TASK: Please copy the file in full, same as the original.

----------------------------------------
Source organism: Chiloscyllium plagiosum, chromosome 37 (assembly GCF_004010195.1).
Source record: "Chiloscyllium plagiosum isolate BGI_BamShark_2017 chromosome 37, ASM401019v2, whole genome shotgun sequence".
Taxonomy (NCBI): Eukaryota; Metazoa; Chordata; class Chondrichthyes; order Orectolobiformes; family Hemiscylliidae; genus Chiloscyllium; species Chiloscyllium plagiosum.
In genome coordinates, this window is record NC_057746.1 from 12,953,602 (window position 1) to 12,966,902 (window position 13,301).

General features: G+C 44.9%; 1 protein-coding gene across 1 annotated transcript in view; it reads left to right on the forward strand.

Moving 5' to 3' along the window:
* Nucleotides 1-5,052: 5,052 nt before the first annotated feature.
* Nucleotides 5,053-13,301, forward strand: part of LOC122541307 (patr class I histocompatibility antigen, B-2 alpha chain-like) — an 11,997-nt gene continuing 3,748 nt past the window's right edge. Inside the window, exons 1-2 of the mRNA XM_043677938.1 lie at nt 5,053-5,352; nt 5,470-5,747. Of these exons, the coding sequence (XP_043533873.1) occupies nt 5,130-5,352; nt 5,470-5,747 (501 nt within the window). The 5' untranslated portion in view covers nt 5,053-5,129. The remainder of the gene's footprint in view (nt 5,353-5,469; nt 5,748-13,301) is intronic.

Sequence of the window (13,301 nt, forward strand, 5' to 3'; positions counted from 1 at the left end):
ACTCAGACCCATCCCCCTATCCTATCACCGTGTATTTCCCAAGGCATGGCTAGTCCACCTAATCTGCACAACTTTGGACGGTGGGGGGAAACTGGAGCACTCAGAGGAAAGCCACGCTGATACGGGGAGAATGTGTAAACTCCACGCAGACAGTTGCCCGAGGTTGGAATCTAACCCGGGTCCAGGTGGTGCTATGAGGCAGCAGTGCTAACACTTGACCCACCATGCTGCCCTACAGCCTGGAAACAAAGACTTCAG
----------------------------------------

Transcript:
Source organism: Chiloscyllium plagiosum, chromosome 37 (assembly GCF_004010195.1).
Source record: "Chiloscyllium plagiosum isolate BGI_BamShark_2017 chromosome 37, ASM401019v2, whole genome shotgun sequence".
Taxonomy (NCBI): Eukaryota; Metazoa; Chordata; class Chondrichthyes; order Orectolobiformes; family Hemiscylliidae; genus Chiloscyllium; species Chiloscyllium plagiosum.
In genome coordinates, this window is record NC_057746.1 from 12,953,602 (window position 1) to 12,966,902 (window position 13,301).

General features: G+C 44.9%; 1 protein-coding gene across 1 annotated transcript in view; it reads left to right on the forward strand.

Moving 5' to 3' along the window:
* Nucleotides 1-5,052: 5,052 nt before the first annotated feature.
* Nucleotides 5,053-13,301, forward strand: part of LOC122541307 (patr class I histocompatibility antigen, B-2 alpha chain-like) — an 11,997-nt gene continuing 3,748 nt past the window's right edge. Inside the window, exons 1-2 of the mRNA XM_043677938.1 lie at nt 5,053-5,352; nt 5,470-5,747. Of these exons, the coding sequence (XP_043533873.1) occupies nt 5,130-5,352; nt 5,470-5,747 (501 nt within the window). The 5' untranslated portion in view covers nt 5,053-5,129. The remainder of the gene's footprint in view (nt 5,353-5,469; nt 5,748-13,301) is intronic.

Sequence of the window (13,301 nt, forward strand, 5' to 3'; positions counted from 1 at the left end):
ACTCAGACCCATCCCCCTATCCTATCACCGTGTATTTCCCAAGGCATGGCTAGTCCACCTAATCTGCACAACTTTGGACGGTGGGGGGAAACTGGAGCACTCAGAGGAAAGCCACGCTGATACGGGGAGAATGTGTAAACTCCACGCAGACAGTTGCCCGAGGTTGGAATCTAACCCGGGTCCAGGTGGTGCTATGAGGCAGCAGTGCTAACACTTGACCCACCATGCTGCCCTACAGCCTGGAAACAAAGACTTCAG